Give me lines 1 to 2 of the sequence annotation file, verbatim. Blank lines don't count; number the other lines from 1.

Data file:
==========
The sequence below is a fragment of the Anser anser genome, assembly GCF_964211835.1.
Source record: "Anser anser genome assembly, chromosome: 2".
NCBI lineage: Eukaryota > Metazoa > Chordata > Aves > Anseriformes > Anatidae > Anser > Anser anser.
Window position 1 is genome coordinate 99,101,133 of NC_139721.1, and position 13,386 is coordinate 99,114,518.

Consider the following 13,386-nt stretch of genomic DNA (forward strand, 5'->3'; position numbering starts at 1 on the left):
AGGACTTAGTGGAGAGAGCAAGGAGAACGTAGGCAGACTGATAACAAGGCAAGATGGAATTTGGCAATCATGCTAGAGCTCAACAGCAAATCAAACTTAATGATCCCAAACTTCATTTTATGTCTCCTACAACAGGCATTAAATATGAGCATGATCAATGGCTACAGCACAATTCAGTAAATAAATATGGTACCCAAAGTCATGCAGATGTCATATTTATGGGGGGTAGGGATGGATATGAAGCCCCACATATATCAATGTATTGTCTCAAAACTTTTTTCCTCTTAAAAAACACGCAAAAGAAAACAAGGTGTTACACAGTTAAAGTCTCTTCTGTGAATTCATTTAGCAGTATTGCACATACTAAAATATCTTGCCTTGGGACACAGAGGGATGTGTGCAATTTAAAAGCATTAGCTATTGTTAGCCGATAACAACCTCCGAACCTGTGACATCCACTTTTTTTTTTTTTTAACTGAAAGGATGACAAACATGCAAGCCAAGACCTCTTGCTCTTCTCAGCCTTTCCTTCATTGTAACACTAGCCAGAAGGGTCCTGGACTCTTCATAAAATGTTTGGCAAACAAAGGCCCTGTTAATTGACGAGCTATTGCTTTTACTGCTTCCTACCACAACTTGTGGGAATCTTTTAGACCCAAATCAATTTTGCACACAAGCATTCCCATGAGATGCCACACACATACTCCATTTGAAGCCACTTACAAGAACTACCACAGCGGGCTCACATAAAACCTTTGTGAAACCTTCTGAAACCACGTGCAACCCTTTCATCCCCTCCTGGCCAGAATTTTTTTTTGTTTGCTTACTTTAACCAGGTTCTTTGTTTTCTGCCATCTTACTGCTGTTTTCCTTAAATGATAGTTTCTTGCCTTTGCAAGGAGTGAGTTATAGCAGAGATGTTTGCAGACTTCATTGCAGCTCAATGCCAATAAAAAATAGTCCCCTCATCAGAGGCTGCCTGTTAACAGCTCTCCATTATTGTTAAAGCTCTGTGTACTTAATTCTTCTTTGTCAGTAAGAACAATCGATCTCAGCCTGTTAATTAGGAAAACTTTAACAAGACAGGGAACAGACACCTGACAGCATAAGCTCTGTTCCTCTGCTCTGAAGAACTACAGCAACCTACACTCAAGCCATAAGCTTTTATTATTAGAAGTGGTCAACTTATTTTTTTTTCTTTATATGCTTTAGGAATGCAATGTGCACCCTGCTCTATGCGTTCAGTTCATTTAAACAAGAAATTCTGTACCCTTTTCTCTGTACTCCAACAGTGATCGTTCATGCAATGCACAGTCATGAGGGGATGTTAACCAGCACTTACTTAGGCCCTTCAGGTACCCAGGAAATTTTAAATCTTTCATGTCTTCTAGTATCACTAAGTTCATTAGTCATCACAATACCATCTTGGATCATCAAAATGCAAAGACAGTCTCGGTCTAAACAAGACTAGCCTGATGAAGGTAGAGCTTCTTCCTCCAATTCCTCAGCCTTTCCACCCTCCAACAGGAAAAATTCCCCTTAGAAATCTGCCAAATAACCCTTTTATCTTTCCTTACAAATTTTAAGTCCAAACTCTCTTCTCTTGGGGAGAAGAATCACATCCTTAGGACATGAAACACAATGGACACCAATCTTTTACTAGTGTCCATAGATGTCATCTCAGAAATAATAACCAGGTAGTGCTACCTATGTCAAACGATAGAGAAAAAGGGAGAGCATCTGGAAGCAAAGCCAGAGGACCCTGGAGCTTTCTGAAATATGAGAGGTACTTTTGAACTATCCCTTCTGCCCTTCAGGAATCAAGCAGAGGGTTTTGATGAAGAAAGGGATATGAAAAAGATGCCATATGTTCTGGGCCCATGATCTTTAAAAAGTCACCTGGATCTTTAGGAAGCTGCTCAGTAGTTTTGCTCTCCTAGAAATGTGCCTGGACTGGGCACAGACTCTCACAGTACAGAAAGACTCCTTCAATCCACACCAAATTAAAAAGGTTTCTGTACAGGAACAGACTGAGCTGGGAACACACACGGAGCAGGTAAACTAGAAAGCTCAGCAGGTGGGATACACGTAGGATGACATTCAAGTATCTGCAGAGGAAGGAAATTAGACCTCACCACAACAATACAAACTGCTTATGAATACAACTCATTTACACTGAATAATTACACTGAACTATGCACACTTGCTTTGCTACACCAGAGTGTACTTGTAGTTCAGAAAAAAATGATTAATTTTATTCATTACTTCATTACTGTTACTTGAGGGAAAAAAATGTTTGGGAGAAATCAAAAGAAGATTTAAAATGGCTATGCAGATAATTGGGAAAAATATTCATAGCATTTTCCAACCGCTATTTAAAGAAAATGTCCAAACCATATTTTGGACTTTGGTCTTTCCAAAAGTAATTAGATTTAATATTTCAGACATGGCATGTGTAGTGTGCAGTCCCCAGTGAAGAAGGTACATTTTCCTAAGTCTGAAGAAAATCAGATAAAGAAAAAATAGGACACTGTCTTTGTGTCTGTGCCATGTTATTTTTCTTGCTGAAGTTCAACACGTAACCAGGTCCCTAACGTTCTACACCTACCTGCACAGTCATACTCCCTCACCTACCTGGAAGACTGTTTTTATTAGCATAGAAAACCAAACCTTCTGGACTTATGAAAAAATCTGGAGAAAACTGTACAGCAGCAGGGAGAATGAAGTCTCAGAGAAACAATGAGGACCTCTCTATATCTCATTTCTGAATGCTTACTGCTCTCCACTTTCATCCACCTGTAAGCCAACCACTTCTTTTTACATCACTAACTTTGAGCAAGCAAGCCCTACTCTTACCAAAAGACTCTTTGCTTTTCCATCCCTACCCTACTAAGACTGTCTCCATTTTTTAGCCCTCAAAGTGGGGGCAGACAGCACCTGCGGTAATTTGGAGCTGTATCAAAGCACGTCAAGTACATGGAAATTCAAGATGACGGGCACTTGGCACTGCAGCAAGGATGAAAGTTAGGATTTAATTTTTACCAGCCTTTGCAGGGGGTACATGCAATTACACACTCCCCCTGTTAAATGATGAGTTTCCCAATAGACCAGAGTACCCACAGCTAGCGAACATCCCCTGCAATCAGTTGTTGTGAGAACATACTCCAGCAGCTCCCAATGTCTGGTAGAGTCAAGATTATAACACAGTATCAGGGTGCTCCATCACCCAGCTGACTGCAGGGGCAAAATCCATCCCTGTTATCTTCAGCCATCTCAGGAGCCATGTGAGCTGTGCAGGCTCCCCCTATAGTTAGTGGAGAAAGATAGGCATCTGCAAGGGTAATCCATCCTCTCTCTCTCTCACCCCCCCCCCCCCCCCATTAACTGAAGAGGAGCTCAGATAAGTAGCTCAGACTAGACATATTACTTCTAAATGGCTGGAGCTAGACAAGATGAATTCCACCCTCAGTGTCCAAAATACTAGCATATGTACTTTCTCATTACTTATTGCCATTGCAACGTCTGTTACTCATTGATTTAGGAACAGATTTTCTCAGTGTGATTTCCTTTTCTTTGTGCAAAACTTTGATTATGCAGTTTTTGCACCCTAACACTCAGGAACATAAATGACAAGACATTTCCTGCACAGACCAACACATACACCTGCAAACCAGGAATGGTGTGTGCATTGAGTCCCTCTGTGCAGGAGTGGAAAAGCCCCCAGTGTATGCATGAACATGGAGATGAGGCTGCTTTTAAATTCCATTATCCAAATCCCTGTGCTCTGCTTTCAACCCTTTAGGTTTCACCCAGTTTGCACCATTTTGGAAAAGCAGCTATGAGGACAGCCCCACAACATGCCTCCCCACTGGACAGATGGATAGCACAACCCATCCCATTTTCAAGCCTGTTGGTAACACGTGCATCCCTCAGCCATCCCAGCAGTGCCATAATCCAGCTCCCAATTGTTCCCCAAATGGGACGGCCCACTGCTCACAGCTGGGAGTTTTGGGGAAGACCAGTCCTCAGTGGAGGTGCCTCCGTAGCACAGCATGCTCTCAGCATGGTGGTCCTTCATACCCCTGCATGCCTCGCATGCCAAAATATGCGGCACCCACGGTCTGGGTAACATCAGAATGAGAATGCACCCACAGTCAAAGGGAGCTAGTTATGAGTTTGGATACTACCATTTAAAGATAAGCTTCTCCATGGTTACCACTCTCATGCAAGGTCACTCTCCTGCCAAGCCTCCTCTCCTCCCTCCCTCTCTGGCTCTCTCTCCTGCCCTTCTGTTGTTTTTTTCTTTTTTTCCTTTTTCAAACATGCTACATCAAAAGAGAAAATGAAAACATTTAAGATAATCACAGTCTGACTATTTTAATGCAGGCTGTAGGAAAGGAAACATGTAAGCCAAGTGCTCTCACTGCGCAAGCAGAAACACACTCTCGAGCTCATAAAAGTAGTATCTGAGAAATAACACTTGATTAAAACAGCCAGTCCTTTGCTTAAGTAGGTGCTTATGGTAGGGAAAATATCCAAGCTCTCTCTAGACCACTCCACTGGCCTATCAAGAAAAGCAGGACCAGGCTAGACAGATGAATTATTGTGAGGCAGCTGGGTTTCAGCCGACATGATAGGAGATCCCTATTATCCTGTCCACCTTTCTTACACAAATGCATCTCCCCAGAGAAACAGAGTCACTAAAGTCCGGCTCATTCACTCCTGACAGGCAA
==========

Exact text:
The sequence below is a fragment of the Anser anser genome, assembly GCF_964211835.1.
Source record: "Anser anser genome assembly, chromosome: 2".